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King Kong


As everybody knows, movie-games have a rather sordid and uninspiring history, usually churned out by the marketing men in order to grab extra profit from an easy license, with little regard for actual gaming quality. After all, why bother to craft a good game when kids will buy it regardless, simply to fulfil their franchise desires?

 

The Dream Team

 

The rather awkwardly monikered Peter Jacksonís King Kong The Official Game of the Movie first showed signs of promise when it was announced that Jackson was to be directly involved, having been disappointed with EAís handling of the Lord of the Rings franchise. Excitement levels rose as Jackson chose Ubisoft as his studio of choice, raising to orbital heights of anticipation when it was revealed that Michel Ancel was leading the project.

 

Ancel, of course, was the visionary genius behind the criminally underrated and underplayed Beyond Good & Evil. Taking a fairly simple puzzle adventure format, Ancel infused BG&E with a captivating story, brilliant characters and Ė most importantly Ė oodles of charm. Nevertheless, Kong, a charming monkey though he may be, would require a vastly different approach.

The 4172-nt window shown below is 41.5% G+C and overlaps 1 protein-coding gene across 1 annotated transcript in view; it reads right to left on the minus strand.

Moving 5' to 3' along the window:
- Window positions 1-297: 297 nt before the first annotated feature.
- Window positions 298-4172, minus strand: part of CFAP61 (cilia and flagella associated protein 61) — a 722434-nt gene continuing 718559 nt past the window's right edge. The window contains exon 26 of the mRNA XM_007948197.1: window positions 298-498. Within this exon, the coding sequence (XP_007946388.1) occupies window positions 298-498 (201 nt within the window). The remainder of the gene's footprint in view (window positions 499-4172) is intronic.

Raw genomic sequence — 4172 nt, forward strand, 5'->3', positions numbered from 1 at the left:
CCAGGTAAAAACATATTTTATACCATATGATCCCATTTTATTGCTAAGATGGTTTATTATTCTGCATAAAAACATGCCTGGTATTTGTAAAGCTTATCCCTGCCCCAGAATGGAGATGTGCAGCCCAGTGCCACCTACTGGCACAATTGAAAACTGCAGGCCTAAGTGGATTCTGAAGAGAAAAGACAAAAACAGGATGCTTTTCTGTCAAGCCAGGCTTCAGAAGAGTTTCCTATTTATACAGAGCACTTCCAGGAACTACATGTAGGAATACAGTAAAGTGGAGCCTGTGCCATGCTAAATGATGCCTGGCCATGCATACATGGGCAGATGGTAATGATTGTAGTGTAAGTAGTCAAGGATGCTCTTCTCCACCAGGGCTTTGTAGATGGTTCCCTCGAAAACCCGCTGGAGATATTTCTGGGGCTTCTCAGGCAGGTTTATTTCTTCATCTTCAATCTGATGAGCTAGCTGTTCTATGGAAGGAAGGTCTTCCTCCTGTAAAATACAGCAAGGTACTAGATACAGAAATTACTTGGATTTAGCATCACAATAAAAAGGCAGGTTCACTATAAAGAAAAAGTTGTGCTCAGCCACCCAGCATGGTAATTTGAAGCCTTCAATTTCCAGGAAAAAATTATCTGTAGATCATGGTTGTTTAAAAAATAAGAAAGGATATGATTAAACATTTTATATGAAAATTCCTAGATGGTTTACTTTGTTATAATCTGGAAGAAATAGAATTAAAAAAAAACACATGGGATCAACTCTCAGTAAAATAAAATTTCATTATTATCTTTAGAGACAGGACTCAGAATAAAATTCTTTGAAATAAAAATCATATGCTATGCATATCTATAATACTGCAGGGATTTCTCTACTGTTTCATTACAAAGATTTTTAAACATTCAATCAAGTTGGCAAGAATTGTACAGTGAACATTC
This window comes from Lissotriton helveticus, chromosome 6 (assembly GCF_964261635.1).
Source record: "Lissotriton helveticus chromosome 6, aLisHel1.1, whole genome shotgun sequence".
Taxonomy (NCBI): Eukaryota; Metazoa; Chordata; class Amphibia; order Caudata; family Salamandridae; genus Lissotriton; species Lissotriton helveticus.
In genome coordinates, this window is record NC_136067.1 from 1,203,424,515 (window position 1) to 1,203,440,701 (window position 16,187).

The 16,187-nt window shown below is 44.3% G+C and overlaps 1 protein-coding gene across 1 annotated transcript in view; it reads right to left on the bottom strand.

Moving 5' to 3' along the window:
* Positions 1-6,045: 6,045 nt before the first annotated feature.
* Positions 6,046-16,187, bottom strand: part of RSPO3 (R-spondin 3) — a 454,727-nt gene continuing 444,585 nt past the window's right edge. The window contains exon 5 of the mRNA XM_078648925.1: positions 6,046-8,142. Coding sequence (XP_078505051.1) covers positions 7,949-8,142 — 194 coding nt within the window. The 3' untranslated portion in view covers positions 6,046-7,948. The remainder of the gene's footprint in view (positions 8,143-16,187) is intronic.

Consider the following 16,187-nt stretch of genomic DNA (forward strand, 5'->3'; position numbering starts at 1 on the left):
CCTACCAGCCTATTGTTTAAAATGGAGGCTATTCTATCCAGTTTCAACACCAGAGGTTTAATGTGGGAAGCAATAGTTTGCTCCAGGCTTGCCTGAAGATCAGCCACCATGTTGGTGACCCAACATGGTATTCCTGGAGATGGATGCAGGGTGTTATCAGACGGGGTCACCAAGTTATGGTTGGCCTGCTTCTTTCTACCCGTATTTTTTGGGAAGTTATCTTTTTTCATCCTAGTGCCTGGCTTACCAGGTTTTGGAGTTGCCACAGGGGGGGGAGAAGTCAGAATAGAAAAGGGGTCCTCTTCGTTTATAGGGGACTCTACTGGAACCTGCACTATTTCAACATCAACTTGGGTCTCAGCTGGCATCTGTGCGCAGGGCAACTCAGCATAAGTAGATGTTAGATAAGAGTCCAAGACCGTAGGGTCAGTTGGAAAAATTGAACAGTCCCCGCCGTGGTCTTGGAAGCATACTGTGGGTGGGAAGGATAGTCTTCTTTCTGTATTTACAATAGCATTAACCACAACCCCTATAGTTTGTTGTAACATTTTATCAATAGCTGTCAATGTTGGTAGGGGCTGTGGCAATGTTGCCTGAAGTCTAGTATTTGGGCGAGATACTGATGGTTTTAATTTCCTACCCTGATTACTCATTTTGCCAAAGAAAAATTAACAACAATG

Itís a jungle out there

 

Avoiding the obvious route of a third-person, hackíníslash, Skull Island wildlife extermination campaign, Ancelís team instead have opted for a hybrid game that mixes both third-person acrobatic combat with first-person shooter elements. Being able to play as both Jack Driscoll (Adrian Brody in the movie) and Kong himself was a risky move Ė surely the human levels would only get in the way of the main attraction?

 

This isnít your standard run-and-gun shooter, though. For a start, your guns are often almost entirely useless, only capable of slowing down the gigantic predators. As such, the game shifts more towards the horror/survival genre, with emphasis on keeping your wits about you and using the environment to avoid the grisly jaws of death.

 

Being used to the usual heroic antics of Half Life 2, Halo et al, it comes as a bit of a shock to find yourself so vulnerable. Being chased by a giant V-Rex (essentially your standard Tyrannosaurus, but with more of an attitude problem) and knowing that you absolutely, positively cannot kill it, no matter what, leads to an interesting gaming dynamic not often seen in the FPS genre.

 

Enhancing the immersion yet further is the absence of an interface. There are no ammo or health bars to break the reality Ė instead, Jack shouts out how many bullets he has left, becoming increasingly frantic as his supplies dwindle. Become injured and your vision will blur and become disoriented. Verisimilitude is the order of the day.

 

Hairy ape

 

Letís be honest: youíve come for the monkey, right? If you buy a game called King Kong, chances are your main interest lies in charging about Skull Island while pulling off dinosaur heads with your furry mitts.